Q: I have read that the practice of non-attachment is essential in the quest for spiritual knowledge. If this is true, will you explain how to cultivate an attitude of non-attachment?
A: Spiritual knowledge refers to knowledge of the core of our being—the pure self. The attitude of non-attachment is necessary for the attainment of spiritual knowledge. Non-attachment begins with developing a clear understanding of the nature of the world. You will be able to cultivate an attitude of non-attachment when you come to realize that all worldly objects are transitory, and further, that the value of worldly objects is a creation of the mind. You arrived in this world empty-handed and you will depart empty-handed. When you realize this, you will not be attached to the objects of the world.
That is not to say worldly objects are useless and should be shunned. Use the objects you encounter in your journey through life, and move on. But use them in a proper manner, with the understanding that they are not yours. Everything belongs to nature, including your energy and intelligence. Enjoy them with the full awareness that having them is a privilege, and use them properly. Cultivate the attitude that when you achieve something, that is fine; when you lose something that is also fine. Whether you have achieved something through hard work or by chance, it is only a temporary gift. To know this and to remain aware of it without losing that awareness, even for a split second—that is non-attachment, or spiritual knowledge.
The practice of non-attachment is a process. The mind has bound itself tightly to the senses; driven by sense cravings, it runs to the external world and attaches itself to objects it considers important. As long as you do not know how to withdraw the senses from the external world, your mind will remain a victim of its sense cravings.
For this reason, as a prerequisite for practicing non-attachment, you must learn to withdraw your senses from constant engagement with the objects and experiences of the external world. This is pratyahara, sense withdrawal. Through a systematic practice of pratyahara, you can tame your senses and mind and bring them under your conscious control, thereby preparing the ground in which non-attachment may grow and blossom.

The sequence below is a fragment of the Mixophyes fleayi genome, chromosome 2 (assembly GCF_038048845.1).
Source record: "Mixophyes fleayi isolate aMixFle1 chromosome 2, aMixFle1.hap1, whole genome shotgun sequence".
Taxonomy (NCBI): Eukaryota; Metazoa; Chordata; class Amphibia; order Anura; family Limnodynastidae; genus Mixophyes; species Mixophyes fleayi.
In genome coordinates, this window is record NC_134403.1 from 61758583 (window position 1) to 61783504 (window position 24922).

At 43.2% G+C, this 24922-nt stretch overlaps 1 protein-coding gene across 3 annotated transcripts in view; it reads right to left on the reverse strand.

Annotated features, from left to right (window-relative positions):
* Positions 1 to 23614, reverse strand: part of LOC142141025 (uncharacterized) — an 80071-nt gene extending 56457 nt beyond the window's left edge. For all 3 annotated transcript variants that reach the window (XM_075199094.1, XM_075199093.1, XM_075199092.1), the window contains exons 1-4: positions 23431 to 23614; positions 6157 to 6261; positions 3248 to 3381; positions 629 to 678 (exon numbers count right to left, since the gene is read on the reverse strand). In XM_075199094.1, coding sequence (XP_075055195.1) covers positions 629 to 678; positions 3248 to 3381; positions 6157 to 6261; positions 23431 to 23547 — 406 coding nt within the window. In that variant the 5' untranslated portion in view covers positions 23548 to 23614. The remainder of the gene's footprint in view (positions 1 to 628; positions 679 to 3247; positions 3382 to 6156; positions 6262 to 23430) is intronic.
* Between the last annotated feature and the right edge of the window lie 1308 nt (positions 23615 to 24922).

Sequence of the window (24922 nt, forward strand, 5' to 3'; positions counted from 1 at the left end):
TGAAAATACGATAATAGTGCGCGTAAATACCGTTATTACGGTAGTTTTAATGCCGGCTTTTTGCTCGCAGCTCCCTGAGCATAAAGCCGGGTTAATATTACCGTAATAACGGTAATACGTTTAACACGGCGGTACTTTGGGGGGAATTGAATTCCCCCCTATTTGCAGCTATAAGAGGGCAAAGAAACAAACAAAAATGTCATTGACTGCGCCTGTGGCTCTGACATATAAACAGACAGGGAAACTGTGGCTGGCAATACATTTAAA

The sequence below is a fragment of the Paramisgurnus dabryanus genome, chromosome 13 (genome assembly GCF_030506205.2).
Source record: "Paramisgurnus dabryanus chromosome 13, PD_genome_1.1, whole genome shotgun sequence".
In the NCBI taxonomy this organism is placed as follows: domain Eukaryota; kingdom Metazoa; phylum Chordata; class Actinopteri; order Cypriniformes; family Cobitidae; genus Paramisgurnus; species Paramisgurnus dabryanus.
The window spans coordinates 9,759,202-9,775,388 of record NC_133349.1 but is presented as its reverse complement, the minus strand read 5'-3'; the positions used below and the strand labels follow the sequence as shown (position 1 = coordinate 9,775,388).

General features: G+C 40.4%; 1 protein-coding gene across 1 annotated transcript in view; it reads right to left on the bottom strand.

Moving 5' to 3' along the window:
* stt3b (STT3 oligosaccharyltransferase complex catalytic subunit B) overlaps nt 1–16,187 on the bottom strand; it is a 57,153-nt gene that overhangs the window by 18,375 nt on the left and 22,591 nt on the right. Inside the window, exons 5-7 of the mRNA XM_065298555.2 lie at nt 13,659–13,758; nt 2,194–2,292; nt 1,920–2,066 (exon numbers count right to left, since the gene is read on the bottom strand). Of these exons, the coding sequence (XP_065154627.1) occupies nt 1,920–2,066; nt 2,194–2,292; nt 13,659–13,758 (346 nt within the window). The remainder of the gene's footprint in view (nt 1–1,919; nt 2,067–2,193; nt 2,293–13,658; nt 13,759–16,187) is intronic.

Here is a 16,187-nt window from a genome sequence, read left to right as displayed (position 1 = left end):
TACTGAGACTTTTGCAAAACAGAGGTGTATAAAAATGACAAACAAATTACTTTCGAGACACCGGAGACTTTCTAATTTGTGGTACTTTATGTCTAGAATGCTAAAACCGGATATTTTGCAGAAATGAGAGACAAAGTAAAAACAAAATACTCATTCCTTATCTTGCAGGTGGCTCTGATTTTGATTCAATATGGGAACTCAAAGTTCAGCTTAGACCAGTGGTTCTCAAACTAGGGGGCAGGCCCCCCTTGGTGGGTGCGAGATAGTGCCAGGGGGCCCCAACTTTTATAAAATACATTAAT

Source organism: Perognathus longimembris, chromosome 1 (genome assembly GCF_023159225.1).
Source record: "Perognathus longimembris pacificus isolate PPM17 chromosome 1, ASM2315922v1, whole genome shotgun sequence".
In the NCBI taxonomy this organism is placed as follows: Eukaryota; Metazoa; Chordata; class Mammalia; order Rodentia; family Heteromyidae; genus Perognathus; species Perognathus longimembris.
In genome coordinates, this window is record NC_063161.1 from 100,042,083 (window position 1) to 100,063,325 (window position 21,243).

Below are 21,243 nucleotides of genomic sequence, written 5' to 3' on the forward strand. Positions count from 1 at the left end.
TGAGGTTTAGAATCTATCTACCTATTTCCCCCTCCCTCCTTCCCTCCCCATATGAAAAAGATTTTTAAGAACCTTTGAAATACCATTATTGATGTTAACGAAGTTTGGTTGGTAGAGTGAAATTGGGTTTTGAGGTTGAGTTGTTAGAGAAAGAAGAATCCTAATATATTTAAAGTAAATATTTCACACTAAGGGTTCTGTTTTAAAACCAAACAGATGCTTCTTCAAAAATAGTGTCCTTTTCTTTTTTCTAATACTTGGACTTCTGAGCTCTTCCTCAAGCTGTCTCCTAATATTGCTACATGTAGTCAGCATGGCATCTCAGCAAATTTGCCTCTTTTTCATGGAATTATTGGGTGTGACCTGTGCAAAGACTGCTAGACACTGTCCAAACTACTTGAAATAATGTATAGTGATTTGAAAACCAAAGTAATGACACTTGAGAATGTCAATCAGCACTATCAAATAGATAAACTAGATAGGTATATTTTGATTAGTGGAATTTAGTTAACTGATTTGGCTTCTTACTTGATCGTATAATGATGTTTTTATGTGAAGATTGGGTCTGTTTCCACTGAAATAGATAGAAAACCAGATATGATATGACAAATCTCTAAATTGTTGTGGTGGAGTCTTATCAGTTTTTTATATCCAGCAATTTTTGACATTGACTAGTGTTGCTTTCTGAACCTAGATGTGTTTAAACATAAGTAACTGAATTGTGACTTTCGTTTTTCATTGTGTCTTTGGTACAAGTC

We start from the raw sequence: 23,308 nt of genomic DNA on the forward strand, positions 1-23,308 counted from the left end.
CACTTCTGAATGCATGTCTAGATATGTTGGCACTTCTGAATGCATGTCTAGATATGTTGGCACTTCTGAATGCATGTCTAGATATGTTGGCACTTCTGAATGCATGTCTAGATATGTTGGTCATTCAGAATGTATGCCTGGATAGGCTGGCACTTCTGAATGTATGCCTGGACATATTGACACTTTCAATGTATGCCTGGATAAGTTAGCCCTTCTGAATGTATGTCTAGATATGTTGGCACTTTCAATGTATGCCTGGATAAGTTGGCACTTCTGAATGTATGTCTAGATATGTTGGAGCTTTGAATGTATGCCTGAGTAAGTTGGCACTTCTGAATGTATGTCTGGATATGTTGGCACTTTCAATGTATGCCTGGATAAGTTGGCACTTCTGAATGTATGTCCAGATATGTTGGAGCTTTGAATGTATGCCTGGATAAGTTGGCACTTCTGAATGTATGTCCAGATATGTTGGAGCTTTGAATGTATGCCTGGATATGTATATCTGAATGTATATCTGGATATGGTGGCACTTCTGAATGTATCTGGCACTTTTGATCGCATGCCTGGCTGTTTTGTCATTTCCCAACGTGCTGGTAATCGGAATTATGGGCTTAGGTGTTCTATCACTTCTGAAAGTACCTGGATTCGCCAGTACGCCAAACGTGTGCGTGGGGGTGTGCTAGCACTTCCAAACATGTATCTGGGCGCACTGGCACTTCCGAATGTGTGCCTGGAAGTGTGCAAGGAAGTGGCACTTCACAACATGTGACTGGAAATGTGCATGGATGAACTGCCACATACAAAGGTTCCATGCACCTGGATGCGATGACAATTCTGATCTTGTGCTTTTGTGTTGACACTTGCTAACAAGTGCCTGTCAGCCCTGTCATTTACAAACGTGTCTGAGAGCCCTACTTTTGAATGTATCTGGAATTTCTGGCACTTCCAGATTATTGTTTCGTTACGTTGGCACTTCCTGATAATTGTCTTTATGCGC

The first step in the practice of pratyahara is to cultivate the awareness that the objects of the senses, as well as the pleasure derived from them, are momentary. Desires and cravings begin in the mind and motivate the senses to seek pleasure in the external world. This understanding, coupled with the knowledge that seeking joy in the external world leads invariably to disappointment, is essential to pratyahara.
The second step in the practice of pratyahara is to convince the mind and senses that withdrawing from contact with sensory experience is both pleasant and restful. Rest feels good. If the mind can be made to see and acknowledge the beneficial effect of rest, it will begin to develop a willingness to withdraw the senses.
After the mind experiences the joyful stillness that results from pratyahara, it can be instructed to look within for the true source of happiness. That is why in the systematic eight-limbed approach to spiritual unfoldment laid out in Patanjali’s Yoga Sutra, pratyahara precedes dharana (concentration) and dhyana (meditation). Once the mind is no longer busying itself with external objects, it can be brought to focus—and eventually concentrate—on a mantra or other meditative object. With practice, concentration will deepen into meditation, which leads to direct knowledge of our spiritual self.
Non-attachment to worldly objects and experiences is an inner state the scriptures call vairagya. These same texts tell us that vairagya is the highest state of knowledge, and they use the terms for knowledge and non-attachment interchangeably. So the simplest and most direct answer to your question is this: Non-attachment frees the mind from delusion and distortion, allowing our inner self to reflect in the mind in its purity and fullness. That is spiritual knowledge.